Changing expectations of the role and responsibility of government
Public policy has had to deal with many an unexpected shock in the last twenty years. First, there was the financial crash of 2007-8, which required unprecedented government action to salvage the banking system, and which still led to a downturn in economic activity. Then 2020-21 witnessed the COVID-19 pandemic, the worst public health crisis in a century which required unprecedented intervention in the labour market to stop people losing jobs they were stopped from performing. This was immediately followed by the biggest inflationary surge since the 1970s which, in the wake of the impact of the Russian invasion of Ukraine on the price of energy, saw the government take unprecedented steps to subsidise the cost of domestic gas and electricity.
Between them these three shocks have challenged some previous assumptions about the role of government in the twenty-first century. Economic activity had become increasingly globalised. This meant the role of government was to help a country remain competitive in a global market by providing an educated workforce and adequate infrastructure, while avoiding overburdensome taxation, regulation, or other forms of intervention. Yet all three shocks were addressed by governmental action, not only in the UK but also in much of the rest of the world. They also raised question marks about the future of globalisation itself.
But what impact have these shocks had on public expectations of what government should do? This question is addressed in one of the chapters in the latest British Social Attitudes (BSA) report, which, published by the National Centre for Social Research, marks the 40th anniversary of its flagship BSA survey, examining how social and political attitudes have changed since the first survey in 1983.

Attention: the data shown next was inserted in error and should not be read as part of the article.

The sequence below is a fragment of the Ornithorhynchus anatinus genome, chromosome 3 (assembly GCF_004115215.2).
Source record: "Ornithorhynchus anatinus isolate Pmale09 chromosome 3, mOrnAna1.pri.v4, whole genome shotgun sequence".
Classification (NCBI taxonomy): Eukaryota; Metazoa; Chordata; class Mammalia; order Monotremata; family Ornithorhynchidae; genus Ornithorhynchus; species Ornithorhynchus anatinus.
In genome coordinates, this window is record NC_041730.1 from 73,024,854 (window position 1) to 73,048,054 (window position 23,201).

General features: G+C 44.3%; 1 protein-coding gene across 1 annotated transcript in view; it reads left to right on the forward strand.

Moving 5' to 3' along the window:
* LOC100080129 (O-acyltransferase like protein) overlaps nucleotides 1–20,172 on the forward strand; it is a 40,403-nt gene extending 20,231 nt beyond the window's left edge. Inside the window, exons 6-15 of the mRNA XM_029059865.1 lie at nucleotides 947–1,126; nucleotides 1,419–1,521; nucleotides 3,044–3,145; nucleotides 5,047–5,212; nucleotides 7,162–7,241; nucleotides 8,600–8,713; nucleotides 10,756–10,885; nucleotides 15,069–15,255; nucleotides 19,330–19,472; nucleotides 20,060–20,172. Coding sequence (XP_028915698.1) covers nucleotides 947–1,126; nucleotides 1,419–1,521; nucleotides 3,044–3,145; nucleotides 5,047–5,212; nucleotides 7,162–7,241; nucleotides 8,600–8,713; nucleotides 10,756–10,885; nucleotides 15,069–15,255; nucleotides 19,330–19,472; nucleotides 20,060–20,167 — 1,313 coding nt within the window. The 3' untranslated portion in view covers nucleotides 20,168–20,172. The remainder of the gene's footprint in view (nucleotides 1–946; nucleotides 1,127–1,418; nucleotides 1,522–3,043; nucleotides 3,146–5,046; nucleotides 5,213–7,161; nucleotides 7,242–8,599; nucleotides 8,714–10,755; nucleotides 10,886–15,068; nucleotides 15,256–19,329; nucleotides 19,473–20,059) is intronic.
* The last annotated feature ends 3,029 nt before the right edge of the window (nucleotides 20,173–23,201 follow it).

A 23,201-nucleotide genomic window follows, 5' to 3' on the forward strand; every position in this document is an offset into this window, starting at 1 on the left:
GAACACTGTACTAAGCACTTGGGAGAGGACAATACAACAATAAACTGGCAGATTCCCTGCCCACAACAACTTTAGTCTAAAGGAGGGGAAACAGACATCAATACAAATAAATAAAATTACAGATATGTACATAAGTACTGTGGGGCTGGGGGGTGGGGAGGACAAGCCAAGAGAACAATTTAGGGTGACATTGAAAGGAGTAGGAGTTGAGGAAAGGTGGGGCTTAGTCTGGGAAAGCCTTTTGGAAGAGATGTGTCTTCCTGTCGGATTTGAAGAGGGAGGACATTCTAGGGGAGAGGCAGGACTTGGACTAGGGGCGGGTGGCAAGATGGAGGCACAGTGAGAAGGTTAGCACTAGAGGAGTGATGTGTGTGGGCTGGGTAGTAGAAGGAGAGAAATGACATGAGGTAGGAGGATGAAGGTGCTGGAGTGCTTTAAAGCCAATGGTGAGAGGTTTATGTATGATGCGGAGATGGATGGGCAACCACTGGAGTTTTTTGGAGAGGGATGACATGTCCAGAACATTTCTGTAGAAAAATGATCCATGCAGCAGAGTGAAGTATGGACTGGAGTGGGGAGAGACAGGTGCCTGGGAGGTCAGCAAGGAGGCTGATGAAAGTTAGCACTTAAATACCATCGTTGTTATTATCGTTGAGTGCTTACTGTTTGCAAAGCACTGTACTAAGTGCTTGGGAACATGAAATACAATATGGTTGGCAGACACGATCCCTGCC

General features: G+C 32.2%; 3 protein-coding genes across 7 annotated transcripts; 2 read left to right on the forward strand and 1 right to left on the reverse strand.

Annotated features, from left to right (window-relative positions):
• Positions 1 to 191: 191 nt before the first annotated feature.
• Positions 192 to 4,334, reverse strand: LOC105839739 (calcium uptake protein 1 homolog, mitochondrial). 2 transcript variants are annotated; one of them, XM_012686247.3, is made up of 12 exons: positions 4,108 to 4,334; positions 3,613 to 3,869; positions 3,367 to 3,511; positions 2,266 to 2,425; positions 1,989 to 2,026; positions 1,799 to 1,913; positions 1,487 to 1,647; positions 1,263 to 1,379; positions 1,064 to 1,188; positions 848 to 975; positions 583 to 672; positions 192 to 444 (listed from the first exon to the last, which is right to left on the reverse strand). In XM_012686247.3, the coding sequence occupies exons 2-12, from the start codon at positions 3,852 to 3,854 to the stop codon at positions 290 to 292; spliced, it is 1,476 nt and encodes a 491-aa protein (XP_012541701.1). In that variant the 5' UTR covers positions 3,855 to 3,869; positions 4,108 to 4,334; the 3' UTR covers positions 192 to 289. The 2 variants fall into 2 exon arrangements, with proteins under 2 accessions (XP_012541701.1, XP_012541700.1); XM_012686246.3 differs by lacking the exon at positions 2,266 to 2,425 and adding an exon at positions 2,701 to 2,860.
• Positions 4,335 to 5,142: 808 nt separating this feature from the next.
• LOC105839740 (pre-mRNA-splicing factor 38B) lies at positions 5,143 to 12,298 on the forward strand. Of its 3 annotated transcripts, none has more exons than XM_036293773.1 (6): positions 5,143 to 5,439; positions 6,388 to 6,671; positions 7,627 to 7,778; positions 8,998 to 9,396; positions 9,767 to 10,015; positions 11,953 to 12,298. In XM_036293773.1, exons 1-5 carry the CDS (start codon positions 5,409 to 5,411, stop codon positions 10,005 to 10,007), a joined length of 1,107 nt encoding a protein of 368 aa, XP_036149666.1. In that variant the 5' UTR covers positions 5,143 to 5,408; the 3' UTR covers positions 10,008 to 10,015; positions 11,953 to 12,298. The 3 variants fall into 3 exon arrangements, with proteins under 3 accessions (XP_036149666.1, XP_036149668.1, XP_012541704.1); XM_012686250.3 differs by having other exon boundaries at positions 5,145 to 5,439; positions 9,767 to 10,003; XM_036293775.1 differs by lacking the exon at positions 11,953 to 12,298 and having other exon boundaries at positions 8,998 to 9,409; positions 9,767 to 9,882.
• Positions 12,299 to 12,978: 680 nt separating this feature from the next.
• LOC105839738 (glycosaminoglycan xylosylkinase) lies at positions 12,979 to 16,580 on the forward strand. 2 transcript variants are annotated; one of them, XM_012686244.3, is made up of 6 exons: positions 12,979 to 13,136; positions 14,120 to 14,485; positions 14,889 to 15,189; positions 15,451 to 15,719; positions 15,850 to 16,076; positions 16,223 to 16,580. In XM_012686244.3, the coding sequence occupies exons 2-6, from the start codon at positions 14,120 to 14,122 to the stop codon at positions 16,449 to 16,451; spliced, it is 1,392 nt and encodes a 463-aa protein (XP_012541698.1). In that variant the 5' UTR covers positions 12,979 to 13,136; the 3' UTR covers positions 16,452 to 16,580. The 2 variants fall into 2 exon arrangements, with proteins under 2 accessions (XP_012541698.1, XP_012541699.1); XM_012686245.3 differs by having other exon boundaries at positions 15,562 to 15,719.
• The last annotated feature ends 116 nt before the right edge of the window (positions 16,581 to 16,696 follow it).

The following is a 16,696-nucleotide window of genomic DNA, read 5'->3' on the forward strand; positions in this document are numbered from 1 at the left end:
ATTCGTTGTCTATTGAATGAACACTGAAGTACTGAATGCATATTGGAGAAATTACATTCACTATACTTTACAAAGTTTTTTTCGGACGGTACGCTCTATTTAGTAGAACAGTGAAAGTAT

Some of the responsibilities that governments take on have always been more popular than others. Most of the people most of the time believe the government should ‘provide health care for the sick’. On the other hand, there has always been relatively limited support for the idea that it should be the government’s responsibility ‘to find a job for everyone who wants one’.
At the same time, however, the public’s expectations of government have shifted up and down over time. For example, in 1985, 52% said that it should ‘definitely’ be the government’s responsibility ‘to provide industry with the help it needs to grow’. Two decades later, in 2006, the figure had fallen to just 27%. It seemed as though in the wake of an extended period of economic growth and low inflation, the public felt this was no longer a job that needed to be performed by government anymore.
But then came the financial crash. And when BSA revisited the issue again in 2012, the proportion who felt it was definitely the government’s job to help industry had shot back up to 58%, higher than on any occasion between 1985 and 2006. It was as though the newly uncertain circumstances had changed minds.